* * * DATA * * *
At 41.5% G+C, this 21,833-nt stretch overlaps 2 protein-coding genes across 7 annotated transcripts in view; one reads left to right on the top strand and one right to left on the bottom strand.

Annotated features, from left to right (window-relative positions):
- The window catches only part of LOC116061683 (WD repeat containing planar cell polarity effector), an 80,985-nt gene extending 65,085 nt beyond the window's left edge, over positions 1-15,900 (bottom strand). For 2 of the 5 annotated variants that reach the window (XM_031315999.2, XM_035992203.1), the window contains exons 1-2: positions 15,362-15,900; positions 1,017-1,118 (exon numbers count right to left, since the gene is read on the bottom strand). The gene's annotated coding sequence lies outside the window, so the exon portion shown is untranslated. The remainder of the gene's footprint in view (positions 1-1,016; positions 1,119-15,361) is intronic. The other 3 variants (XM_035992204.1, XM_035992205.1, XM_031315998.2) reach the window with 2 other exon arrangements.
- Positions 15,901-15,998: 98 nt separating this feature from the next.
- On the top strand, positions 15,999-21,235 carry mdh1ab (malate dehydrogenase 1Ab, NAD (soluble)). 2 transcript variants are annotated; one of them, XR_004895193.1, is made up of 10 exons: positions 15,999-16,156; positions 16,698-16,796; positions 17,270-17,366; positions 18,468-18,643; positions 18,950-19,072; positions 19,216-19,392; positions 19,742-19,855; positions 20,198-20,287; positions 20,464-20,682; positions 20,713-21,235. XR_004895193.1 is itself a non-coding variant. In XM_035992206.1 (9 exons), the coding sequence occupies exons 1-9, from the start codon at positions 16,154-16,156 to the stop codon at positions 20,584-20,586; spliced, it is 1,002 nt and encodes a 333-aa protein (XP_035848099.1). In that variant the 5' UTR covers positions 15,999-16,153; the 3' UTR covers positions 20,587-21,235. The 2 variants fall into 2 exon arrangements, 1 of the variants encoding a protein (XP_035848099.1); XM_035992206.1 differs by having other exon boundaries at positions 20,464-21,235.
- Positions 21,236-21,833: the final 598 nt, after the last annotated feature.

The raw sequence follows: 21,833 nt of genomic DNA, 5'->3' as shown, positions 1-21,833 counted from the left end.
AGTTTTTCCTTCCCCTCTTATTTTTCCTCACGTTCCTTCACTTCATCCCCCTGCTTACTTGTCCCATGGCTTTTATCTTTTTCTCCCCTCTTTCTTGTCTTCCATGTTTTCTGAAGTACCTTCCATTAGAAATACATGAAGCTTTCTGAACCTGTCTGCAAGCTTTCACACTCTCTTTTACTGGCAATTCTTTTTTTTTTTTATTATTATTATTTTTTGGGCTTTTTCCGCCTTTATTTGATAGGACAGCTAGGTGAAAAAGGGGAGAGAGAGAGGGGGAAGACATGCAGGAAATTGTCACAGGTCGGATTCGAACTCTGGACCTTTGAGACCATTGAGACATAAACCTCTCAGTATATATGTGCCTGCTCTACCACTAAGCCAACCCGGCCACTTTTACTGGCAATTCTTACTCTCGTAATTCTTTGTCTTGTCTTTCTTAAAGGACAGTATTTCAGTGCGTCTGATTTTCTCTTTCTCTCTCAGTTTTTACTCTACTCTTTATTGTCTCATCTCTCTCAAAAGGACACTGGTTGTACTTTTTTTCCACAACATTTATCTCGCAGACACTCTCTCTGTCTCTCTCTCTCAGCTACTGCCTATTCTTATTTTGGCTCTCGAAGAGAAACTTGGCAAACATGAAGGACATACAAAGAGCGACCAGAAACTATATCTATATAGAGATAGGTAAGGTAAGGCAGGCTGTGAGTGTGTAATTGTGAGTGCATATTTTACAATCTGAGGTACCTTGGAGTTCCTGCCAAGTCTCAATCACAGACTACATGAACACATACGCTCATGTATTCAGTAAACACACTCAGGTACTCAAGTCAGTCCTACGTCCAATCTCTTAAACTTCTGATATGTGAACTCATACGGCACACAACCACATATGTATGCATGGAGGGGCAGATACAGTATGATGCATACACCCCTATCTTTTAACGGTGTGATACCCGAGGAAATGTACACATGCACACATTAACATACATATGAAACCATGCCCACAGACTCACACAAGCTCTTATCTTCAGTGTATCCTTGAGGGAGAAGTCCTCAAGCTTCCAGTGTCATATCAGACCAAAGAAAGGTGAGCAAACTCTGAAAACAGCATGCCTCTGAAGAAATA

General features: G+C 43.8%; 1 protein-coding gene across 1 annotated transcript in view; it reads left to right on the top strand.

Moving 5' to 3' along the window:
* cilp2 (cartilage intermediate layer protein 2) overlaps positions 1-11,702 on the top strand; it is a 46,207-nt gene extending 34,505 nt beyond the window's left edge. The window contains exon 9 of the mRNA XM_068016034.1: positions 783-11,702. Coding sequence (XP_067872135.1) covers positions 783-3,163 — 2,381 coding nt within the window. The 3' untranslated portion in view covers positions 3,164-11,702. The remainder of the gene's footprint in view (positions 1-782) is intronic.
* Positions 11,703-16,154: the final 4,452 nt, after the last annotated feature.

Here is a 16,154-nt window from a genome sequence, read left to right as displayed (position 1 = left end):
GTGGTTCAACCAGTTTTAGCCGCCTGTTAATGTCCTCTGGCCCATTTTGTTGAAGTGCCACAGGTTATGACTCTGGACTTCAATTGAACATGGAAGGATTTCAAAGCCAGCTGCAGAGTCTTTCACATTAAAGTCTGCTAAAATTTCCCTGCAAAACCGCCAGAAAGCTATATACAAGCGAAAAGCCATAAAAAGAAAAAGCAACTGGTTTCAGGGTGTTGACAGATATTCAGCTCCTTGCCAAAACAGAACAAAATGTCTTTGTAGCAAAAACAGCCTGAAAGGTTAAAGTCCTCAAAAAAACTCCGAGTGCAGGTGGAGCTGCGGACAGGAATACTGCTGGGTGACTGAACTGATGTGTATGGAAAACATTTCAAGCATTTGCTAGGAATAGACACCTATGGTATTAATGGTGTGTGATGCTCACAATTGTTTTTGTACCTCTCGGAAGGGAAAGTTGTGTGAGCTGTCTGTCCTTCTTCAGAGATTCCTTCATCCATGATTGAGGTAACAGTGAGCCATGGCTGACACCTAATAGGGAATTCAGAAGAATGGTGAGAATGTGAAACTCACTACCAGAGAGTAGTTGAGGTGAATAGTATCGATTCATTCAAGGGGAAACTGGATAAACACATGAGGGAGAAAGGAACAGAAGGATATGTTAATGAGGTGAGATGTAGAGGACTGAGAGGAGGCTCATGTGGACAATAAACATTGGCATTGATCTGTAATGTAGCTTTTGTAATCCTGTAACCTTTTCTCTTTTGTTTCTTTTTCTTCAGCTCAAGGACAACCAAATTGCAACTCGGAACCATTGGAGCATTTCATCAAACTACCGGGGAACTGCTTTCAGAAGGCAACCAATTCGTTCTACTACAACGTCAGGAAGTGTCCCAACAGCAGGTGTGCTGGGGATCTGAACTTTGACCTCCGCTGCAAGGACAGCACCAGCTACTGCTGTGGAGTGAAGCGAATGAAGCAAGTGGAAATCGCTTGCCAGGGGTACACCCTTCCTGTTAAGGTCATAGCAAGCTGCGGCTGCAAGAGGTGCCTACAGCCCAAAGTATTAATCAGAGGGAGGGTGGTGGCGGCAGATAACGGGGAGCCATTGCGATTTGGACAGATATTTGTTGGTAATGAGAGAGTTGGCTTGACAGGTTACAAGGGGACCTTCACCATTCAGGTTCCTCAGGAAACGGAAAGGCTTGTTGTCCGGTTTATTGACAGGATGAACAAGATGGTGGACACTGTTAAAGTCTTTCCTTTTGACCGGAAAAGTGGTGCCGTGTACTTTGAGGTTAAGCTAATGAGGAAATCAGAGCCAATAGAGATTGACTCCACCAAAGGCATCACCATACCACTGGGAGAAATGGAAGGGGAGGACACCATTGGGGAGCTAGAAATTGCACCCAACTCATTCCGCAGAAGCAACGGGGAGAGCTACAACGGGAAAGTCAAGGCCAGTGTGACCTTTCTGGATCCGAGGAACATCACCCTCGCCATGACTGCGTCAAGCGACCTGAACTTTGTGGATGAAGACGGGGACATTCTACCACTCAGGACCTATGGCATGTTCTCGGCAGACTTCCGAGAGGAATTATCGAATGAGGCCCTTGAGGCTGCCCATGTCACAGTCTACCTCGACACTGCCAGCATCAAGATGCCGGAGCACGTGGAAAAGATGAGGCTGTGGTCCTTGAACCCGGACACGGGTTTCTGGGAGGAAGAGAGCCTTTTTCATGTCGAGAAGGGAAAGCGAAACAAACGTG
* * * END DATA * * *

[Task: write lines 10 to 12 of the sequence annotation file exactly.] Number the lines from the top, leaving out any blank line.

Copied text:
Moving 5' to 3' along the window:
* cilp2 (cartilage intermediate layer protein 2) overlaps positions 1-11,702 on the top strand; it is a 46,207-nt gene extending 34,505 nt beyond the window's left edge. The window contains exon 9 of the mRNA XM_068016034.1: positions 783-11,702. Coding sequence (XP_067872135.1) covers positions 783-3,163 — 2,381 coding nt within the window. The 3' untranslated portion in view covers positions 3,164-11,702. The remainder of the gene's footprint in view (positions 1-782) is intronic.
* Positions 11,703-16,154: the final 4,452 nt, after the last annotated feature.